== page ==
Personal Histories – Thomas Tibbetts (OC 59)

Audio clip:


“The producer called me into his office…”

Thomas Tibbets (OC 59). Courtesy of Oberlin College Archives.

Thomas Tibbets (OC 59). Courtesy of Oberlin College Archives.

Thomas Tibbetts was born and raised in the college town of Marietta, Ohio. Neither his father, who manufactured furniture, nor his mother, who was involved in local politics, attended college, but they both expected Tibbetts and his brother to get an education and “achieve.” At Oberlin, while he spent his free time involved with music and theater, he majored in economics. “[My parents] were terrified that I was going to try to become a professional musician,” he recalled, “so they were so pleased when I came to much of the same conclusion that economics or business might be a more comfortable route to take.”

Oral history conducted by phone, Apr. 26, 2005, by Joey Plaster. An ellipsis (…) indicates that material has been omitted.

In general, it was the village idiot expectation [of homosexuals] in the kind of environment I grew up in…Gay people were [considered to be] mentally deranged queers who wanted to corrupt young children…That was the baseline I started from. Fortunately, I knew a couple of my contemporaries in high school who lived in rather wild families and knew a great deal more than I did and sort of brought me out to what went on in metropolitan areas, and what a gay bar was, and [who] the gay people in history were, and I began to get that thing largely by word of mouth when I was in high school…

I think [my relatively easy acceptance of my sexuality] had a lot to do with my friend that I was talking about. He made me feel very comfortable, because he was so assertive, and he was extremely popular in high school. We all had girlfriends. We could put on a show. Also, I had become totally disenchanted with fundamentalist religion. Being a church organist, I had begun playing in lots of different churches, and found my home in the local Unitarian Church, which will pull the rug out from under a Southern Baptist pretty quick. So on a social level and on an intellectual level…I had pretty good support for having an independent idea of what I was, and how that was going to play out…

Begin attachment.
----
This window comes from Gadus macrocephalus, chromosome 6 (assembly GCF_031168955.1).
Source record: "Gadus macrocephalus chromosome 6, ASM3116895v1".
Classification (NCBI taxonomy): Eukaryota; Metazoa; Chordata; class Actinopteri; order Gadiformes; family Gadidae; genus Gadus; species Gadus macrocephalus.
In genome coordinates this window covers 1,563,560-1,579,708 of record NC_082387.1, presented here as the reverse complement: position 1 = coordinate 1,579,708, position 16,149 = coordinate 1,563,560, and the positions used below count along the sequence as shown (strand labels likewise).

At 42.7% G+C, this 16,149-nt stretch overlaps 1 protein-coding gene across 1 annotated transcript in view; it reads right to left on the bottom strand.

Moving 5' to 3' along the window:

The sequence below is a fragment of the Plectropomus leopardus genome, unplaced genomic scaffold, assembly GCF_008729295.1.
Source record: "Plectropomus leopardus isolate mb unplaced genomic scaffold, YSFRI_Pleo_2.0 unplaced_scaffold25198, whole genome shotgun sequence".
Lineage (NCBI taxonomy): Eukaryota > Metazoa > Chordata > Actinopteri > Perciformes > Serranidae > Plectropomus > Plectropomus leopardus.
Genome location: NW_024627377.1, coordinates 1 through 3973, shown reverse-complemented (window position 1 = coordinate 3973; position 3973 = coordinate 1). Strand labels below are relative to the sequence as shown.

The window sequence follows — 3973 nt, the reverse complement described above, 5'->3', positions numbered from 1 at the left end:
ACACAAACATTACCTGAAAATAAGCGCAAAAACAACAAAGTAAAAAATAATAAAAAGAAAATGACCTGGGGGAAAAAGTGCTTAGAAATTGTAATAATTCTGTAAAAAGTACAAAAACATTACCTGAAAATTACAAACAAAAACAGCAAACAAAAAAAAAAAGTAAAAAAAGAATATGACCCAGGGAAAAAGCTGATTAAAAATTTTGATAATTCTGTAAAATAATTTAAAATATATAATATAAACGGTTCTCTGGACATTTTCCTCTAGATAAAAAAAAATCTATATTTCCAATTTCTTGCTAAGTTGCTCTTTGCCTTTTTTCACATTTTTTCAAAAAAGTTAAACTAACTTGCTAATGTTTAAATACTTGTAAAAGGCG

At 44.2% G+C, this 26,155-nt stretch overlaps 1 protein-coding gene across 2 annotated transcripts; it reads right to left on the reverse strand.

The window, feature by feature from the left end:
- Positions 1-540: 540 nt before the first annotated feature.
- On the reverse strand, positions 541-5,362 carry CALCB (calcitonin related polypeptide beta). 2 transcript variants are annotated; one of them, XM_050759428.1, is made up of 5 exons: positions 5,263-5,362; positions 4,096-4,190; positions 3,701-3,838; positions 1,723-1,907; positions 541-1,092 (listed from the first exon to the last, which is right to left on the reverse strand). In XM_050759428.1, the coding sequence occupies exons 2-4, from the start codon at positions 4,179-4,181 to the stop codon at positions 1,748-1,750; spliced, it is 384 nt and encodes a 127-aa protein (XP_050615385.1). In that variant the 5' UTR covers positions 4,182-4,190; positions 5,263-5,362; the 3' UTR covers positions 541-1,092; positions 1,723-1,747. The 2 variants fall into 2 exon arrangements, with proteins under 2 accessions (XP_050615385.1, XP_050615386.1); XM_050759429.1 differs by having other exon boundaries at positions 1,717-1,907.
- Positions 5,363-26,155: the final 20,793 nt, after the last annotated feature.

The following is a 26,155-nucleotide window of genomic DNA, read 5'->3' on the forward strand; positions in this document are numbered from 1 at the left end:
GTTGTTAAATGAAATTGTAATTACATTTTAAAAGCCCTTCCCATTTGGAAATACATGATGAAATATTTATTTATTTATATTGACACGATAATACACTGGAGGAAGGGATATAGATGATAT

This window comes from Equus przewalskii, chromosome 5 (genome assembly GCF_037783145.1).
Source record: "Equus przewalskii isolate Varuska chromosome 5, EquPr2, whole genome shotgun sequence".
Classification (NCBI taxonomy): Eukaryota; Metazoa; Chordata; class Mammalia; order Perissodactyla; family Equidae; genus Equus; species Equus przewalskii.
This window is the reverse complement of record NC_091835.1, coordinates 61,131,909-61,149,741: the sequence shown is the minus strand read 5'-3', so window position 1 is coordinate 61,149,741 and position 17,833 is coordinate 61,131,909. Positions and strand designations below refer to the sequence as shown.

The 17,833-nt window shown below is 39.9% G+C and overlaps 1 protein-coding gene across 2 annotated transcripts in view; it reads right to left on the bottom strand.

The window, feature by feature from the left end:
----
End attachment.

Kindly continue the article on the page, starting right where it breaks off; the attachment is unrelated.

I was pretty sure that I was going to be something other than heterosexual…I had enough homosexual experience when I was in high school to know that I wasn’t probably going to turn my back on that, whatever else came along. But at the same time I was very active in my church, and I knew gay people that had wives and children and were in the closet, and I thought that might be what I would do…I had experiences, several years in my later teens, with church groups which turned out to be very cruisy, fertile playing fields for gay people. Now I take it with some amusement, then I thought it was shocking and hypocritical and all that kind of thing. Since I’ve stayed in the church business, although that was not my main career, I’ve come to think of churches, liturgical churches, as great places to meet gay people.

In my family situation, I had to be very careful, and I was highly supervised, so I wasn’t running around sticking my nose in the college pubs. But I would run into [gay college students]…and they’d chat me up and start talking about the code words: music and art…You knew this was another gay person and this is what you could talk about… “Nelly” and “campy,” words like that, and “musical” itself was a code word…“Gay” was being used back then, even when I was in high school. And you could say it so that those who were not in on the euphemism it would pass over their head…

I’ve never been burdened with guilt about anything. And my parent’s own hypocrisy was self-evident even when I was 15 years old. So it was a game for me: guess what you don’t know. I had a concern about being caught, which would lead to embarrassment for my family. But that wasn’t a personal sense of moral failure. It was just fear of exposure, and certainly in the fifties in that part of the country, it was a legitimate fear…

[Oberlin] felt like a monastery…It was the lack of a party atmosphere, it was the lack of sororities, fraternities…It was pretty stark. An entertaining evening was to go to a physics lecture or something like that…The weather there was not exactly uplifting either…

I grew up in a very conservative, Republican, semi-rural area, with Baptists and Presbyterians. And Oberlin [was] just about as liberal as you can get then and now…I think that carried over into feeling about homosexuals as long as you didn’t embarrass everybody in front of God and the public. I felt very little homophobia…And there were very notable, very well-placed homosexuals in the institution…

I had come to think that every light-footed, effeminate, lisping male musician was certainly queer. Now being a more enlightened person, I know that that is absolutely not true, and that you can get yourself into embarrassing situations if you make that assumption, which I did a few times. That was part of my education…

When I was on Cape Cod, probably my second or third summer doing that, the producer, Hayton Bowyers, called me into his office, and said that he wanted to know what I knew about all this homosexual activity that he’d been hearing about. And the first thing I thought was, am I going to get the third degree about myself? But I very shortly discovered that suddenly I was supposed to become his inside dope and confidant and whistle-blower, which was not my preferred role…But he wanted names an names and chapter and verse, and soon I had to tell him that I didn’t have any information…I think he wanted to tell him that it was not true so he could forget about it.